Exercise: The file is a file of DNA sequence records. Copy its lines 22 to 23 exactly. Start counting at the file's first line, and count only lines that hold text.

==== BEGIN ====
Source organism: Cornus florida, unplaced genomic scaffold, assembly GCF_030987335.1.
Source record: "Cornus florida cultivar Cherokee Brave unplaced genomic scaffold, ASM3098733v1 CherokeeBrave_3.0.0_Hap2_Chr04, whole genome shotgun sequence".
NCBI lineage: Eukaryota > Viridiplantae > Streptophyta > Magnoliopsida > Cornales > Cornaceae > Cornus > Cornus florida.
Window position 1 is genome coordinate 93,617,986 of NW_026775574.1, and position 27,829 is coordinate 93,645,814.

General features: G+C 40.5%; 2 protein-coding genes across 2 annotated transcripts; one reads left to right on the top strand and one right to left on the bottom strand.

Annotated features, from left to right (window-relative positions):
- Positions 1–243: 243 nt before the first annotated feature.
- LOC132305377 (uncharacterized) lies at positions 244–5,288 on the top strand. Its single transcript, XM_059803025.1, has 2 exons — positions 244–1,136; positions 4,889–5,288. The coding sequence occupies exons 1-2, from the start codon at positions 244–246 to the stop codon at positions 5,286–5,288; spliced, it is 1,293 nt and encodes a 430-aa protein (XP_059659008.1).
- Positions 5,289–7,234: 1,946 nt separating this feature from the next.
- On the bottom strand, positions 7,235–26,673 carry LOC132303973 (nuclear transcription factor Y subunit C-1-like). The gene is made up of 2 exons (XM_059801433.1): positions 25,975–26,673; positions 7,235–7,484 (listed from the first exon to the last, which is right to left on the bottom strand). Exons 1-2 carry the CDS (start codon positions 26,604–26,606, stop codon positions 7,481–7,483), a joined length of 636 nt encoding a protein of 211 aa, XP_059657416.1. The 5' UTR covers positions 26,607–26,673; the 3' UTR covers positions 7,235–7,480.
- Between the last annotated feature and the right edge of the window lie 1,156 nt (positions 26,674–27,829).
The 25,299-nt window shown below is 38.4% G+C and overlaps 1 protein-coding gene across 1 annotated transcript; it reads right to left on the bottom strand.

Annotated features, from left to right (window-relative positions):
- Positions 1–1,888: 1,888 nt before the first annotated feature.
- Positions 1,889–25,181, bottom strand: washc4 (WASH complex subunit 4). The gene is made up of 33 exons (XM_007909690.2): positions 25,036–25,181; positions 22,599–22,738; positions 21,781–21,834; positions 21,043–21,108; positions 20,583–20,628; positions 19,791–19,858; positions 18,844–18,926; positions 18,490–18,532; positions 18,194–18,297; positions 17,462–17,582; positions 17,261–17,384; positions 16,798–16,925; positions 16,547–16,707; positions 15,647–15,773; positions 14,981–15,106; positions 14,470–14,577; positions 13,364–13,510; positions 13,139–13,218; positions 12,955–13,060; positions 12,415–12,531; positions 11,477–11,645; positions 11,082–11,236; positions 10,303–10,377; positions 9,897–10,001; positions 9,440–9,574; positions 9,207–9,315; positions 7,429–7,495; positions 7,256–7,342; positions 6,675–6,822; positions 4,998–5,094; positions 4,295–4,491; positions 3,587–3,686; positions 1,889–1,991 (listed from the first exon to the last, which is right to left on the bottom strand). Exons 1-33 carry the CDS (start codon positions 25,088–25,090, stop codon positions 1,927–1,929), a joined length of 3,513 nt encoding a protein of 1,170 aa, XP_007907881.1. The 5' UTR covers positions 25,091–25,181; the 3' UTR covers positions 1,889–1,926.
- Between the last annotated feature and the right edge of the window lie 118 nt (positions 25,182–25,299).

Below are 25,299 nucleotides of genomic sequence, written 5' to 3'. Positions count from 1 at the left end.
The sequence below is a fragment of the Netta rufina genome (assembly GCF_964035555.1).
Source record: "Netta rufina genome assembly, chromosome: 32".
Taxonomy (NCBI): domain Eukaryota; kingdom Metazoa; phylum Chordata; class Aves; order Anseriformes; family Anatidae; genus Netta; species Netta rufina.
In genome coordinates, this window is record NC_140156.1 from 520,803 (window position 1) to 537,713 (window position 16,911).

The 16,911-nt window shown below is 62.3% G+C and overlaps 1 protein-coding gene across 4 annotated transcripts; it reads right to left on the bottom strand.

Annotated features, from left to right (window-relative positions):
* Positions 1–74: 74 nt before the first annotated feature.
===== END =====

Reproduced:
The 16,911-nt window shown below is 62.3% G+C and overlaps 1 protein-coding gene across 4 annotated transcripts; it reads right to left on the bottom strand.

Annotated features, from left to right (window-relative positions):